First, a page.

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*this* John W. Hays’ take on things and experiences

Posts Tagged ‘Cayenne

Pain Transfered

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Don’t let this image fool you. Delilah is almost completely back to her old self.

Tuesday, when I got home from work, Delilah was so full of energy that she wouldn’t leave Cyndie alone. After they came in from a walk, Delilah grabbed one of her squeaky toys and begged Cyndie to chase her around the house.

When Cyndie laid down on the bed for a moment, Delilah started repeatedly hopping straight into the air for more attention.

If she has any leftover pain, it wasn’t readily apparent.

Last night I gave her a fraction of a walk, keeping the leash short so she would walk beside me, at my pace. She strained to speed me up the whole way.

Every indication is that she is feeling just fine again.

On the other hand, or I could say, hoof… Cayenne seems to have picked up where Delilah’s pain left off. That mare has suddenly become almost incapacitated over an apparent flare-up of laminitis in her front feet again, particularly the side that hadn’t previously been giving her as much trouble.

It is heartbreaking to watch her struggle to move. I immediately isolated her from having access to grazing in the pastures, closing her into the smaller paddock. It seems like too little, too late, to completely turn the tide for this condition which is proving to be rather chronic for her.

Cyndie said Cayenne didn’t show signs of a problem earlier in the day, so maybe by cutting off her grass-grazing right away, this flare-up can be calmed quickly. I fear it is all part of a trend for Cayenne that may be out of our control to alleviate.

We’ve spent the summer watching George shape her hooves in increments to improve the orientation and provide her some relief, but it is a long, slow process because you can’t trim too much at a time. Now, just when we were hoping to have her beyond this problem, she is showing a turn for the worse.

We’re very happy to have Delilah free of pain, but seeing an extreme discomfort move from one of our animals to another puts a damper on our urge to celebrate our dog’s improvement.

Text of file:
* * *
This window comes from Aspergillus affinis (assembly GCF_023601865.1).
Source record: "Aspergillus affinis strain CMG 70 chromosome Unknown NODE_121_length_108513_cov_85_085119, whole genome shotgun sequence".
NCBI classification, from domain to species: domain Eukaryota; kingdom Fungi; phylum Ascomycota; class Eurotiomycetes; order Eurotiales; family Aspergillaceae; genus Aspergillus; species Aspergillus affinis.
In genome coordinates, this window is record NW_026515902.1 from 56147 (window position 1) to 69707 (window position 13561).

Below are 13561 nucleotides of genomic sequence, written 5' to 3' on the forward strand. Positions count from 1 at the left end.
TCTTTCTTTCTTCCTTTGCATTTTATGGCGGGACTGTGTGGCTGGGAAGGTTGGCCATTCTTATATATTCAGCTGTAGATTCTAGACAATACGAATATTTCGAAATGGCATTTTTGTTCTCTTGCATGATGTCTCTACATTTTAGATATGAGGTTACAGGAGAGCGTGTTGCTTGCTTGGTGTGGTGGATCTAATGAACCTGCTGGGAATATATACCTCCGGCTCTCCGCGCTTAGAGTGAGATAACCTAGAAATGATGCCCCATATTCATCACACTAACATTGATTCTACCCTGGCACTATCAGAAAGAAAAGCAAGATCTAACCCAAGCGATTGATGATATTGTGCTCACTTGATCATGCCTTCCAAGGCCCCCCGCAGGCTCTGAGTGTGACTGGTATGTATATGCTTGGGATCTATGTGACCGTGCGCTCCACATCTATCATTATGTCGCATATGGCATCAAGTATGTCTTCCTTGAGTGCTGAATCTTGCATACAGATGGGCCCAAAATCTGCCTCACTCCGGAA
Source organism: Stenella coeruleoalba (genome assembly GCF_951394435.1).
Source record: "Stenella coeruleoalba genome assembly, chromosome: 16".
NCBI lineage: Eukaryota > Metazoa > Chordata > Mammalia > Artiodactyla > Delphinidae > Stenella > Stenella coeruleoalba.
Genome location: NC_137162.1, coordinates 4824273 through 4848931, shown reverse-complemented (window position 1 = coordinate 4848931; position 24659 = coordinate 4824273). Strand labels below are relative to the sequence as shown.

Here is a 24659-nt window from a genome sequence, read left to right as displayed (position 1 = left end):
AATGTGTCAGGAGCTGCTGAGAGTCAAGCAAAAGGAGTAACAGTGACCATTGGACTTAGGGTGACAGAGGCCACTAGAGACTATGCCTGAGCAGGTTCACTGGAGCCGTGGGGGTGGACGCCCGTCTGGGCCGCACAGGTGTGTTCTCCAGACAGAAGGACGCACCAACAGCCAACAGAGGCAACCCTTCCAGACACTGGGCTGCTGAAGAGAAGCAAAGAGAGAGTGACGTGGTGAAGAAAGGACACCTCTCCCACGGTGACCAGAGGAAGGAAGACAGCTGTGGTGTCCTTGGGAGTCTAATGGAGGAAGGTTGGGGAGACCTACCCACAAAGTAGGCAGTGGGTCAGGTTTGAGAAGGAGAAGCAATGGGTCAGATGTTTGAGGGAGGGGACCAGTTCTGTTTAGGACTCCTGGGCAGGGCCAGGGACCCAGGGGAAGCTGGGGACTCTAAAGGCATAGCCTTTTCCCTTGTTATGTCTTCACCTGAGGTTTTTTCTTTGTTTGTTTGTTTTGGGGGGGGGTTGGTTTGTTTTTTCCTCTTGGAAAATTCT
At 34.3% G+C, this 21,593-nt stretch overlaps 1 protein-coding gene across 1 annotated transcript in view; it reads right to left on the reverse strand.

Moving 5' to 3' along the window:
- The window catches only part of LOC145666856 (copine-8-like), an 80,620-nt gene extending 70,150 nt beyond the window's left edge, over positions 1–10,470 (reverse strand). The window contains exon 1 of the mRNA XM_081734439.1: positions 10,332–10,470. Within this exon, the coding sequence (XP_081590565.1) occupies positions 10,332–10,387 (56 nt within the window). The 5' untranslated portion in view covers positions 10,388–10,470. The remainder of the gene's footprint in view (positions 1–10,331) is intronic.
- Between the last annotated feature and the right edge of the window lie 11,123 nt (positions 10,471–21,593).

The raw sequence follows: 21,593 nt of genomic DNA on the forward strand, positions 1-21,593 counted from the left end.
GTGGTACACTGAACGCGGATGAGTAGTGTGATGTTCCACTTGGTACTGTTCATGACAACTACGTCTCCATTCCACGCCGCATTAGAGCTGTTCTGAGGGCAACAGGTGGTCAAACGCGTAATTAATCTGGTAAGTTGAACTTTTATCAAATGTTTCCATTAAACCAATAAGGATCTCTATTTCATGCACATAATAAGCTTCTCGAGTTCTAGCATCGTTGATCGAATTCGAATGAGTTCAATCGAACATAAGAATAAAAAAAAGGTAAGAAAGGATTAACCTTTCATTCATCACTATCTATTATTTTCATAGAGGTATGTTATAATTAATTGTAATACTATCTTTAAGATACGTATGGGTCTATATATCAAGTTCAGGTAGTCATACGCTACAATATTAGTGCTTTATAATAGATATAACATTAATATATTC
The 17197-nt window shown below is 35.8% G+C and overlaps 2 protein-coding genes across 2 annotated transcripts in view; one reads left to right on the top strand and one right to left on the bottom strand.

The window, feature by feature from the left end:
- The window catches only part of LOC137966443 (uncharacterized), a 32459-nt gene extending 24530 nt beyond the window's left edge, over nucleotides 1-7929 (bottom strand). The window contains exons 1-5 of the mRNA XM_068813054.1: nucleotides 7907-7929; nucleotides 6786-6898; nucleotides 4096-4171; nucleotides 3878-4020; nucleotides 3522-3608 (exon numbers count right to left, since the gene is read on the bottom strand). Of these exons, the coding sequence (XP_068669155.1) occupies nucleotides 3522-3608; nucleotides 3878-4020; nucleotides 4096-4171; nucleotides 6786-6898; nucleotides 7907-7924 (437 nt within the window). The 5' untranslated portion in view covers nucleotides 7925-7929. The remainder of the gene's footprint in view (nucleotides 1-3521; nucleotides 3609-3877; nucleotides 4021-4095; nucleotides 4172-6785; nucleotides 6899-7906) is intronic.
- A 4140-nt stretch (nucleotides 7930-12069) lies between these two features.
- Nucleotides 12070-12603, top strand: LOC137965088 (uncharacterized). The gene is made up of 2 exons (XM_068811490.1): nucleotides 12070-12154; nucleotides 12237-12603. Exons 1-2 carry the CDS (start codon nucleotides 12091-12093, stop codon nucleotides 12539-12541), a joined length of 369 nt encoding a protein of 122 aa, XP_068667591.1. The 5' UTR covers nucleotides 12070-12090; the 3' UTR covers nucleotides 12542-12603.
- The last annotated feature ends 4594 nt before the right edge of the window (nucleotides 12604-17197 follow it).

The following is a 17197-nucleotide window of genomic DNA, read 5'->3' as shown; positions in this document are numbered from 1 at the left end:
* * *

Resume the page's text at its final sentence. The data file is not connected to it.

When our animals hurt, it tends to inflict a fair amount of sympathetic pain in us, too.

Ouch.

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Written by johnwhays

October 12, 2017 at 6:00 am

Cayenne’s Magic

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One of the truest sayings is that the grass is always greener on the other side of the fence. For some reason the last couple of days for Cayenne, it had become downright irresistible.

On Thursday evening, after we had walked the trash bin down to the end of the driveway with Delilah, Cyndie decided to open one of the paddock gates to the hay-field for the horses. They are well-familiar with the timing of being given access to the grass after the sun gets low, and calmly joined her as she neared the gate.

I stood on the driveway with Delilah and watched as the horses stepped out. Cayenne immediately walked up to the arena web fence, almost as if she was going to go right through it, then stopped and leaned over in attempt to graze.

I chuckled and commented over the obvious display of her interest. We know they like the short grass, and we keep the arena space closely cropped, but with the entire hay-field –now also cut short and open to their access– one would think they would be satisfied with the availability of the wide open acreage.

Regardless, Cayenne kept her focus on the arena grass. The other horses seemed satisfied with the grass right beneath their feet in the alleyway, but Cayenne moved along the web, continuing to seek access to the shortest grass.

I saw trouble coming the instant she put her head between the two lines of web and warned Cyndie, who was already trying to get around the other horses to redirect Cayenne’s attention. Before Cyndie arrived to back her up, Cayenne managed to make a mess of things, bending a step-in post and popping the web off in a mini-panic to extricate herself.

It was safest at this point to let her proceed forward, instead of getting her to back out. Of course, now the rest of the horses wanted in, so when Cyndie opened the access point to move Cayenne out, they all pushed in to join the fun. After some grumbly coercion, Cyndie got them all out and fixed up the fence.

We thought that was that on the issue, …until yesterday morning.

After breakfast, as we wandered down the driveway toward our first project of the day, we found Cayenne all by herself in the middle of the arena, looking guilty as hell while trying to project an aura of innocence. What was most shocking about it was that the web fence was perfectly intact and the access closed.